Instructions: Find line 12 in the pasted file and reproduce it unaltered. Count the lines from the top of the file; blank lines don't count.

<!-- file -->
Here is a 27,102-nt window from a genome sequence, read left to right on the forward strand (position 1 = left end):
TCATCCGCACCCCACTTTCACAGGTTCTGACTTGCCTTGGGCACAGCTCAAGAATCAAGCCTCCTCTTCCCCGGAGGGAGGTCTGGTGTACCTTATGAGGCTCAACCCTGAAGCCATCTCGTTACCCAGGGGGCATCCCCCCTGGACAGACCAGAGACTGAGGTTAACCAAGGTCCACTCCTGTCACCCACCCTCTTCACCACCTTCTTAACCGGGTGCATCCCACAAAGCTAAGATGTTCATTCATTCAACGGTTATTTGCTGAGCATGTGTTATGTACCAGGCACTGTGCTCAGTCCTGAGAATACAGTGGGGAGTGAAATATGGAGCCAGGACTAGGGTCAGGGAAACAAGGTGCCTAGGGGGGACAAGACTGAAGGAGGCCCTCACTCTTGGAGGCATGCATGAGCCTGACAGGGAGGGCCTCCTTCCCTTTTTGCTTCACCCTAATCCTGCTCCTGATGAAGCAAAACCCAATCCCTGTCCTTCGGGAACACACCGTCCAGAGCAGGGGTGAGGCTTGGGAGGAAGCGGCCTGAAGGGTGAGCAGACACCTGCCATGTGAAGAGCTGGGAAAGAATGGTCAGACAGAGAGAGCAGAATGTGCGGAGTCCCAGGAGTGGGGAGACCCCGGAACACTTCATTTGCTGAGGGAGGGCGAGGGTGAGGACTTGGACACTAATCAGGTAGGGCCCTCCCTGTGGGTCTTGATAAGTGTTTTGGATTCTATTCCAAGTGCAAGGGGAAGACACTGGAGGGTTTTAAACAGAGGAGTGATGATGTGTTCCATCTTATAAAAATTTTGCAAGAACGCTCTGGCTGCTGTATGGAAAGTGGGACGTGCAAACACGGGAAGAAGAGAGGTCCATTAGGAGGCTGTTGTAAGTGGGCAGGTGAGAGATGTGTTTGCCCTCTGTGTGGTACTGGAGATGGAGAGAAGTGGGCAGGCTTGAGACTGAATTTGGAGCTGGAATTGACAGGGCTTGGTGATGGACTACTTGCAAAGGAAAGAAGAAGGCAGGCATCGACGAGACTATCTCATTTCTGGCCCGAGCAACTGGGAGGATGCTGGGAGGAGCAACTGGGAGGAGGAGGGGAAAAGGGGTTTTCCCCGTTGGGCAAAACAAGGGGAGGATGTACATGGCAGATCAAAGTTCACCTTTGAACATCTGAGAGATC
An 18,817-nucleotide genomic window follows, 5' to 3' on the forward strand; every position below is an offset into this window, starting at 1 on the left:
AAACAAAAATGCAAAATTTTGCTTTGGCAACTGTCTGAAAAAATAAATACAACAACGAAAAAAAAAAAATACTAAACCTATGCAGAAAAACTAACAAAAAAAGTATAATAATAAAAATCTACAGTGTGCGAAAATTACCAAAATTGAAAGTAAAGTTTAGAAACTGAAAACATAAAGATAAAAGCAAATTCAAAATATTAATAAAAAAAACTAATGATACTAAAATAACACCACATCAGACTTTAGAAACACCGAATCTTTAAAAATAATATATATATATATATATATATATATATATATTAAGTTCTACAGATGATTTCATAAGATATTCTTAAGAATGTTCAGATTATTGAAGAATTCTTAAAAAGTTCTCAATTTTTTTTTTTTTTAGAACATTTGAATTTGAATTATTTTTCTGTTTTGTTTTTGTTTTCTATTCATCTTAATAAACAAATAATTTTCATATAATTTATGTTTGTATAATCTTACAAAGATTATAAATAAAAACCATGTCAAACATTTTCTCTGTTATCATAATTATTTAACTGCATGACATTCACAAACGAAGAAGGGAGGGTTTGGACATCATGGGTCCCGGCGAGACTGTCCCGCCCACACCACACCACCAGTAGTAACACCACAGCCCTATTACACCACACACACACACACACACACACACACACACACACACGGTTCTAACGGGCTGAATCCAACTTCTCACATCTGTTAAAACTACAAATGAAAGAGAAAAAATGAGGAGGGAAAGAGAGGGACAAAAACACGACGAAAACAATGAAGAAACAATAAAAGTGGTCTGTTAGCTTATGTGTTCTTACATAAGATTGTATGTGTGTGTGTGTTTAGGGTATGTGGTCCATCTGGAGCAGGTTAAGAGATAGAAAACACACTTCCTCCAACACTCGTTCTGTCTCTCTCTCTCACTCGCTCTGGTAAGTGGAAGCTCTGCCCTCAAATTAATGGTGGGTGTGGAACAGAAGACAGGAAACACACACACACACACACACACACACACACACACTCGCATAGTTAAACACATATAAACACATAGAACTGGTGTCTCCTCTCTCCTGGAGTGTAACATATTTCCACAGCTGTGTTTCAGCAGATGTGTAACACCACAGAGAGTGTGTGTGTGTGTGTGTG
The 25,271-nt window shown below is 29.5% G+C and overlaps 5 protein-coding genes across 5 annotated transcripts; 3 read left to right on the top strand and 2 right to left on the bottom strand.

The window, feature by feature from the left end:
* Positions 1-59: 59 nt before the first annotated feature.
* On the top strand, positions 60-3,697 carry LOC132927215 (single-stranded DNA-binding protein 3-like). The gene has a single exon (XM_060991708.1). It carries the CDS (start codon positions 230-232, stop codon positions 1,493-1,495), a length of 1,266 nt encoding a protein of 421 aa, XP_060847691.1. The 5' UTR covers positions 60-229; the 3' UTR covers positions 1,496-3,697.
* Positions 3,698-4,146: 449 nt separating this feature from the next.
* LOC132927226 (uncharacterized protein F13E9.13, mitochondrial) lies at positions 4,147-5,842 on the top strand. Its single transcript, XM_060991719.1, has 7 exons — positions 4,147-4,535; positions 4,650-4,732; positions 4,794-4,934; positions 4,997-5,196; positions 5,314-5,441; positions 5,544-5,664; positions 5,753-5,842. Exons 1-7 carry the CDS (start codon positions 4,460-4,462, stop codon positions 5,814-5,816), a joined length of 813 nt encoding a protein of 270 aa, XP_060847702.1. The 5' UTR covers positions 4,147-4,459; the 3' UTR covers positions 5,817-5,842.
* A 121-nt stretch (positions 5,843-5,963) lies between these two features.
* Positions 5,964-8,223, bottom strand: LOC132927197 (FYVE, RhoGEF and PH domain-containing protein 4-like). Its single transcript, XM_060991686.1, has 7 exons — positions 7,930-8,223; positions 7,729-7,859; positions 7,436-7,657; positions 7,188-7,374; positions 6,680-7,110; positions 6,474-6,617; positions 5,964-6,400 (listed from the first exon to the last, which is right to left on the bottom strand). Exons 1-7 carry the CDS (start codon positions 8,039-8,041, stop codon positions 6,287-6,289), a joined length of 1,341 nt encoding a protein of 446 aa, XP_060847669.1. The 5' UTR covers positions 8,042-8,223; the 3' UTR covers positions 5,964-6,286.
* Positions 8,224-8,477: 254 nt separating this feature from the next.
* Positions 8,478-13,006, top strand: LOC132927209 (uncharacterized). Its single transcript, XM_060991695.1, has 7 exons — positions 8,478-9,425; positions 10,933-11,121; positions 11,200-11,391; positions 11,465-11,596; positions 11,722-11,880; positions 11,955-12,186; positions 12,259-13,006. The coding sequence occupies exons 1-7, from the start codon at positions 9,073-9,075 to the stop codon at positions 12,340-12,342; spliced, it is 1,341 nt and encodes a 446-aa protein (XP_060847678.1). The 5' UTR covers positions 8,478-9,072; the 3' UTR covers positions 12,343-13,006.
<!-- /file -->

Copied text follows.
* Positions 5,964-8,223, bottom strand: LOC132927197 (FYVE, RhoGEF and PH domain-containing protein 4-like). Its single transcript, XM_060991686.1, has 7 exons — positions 7,930-8,223; positions 7,729-7,859; positions 7,436-7,657; positions 7,188-7,374; positions 6,680-7,110; positions 6,474-6,617; positions 5,964-6,400 (listed from the first exon to the last, which is right to left on the bottom strand). Exons 1-7 carry the CDS (start codon positions 8,039-8,041, stop codon positions 6,287-6,289), a joined length of 1,341 nt encoding a protein of 446 aa, XP_060847669.1. The 5' UTR covers positions 8,042-8,223; the 3' UTR covers positions 5,964-6,286.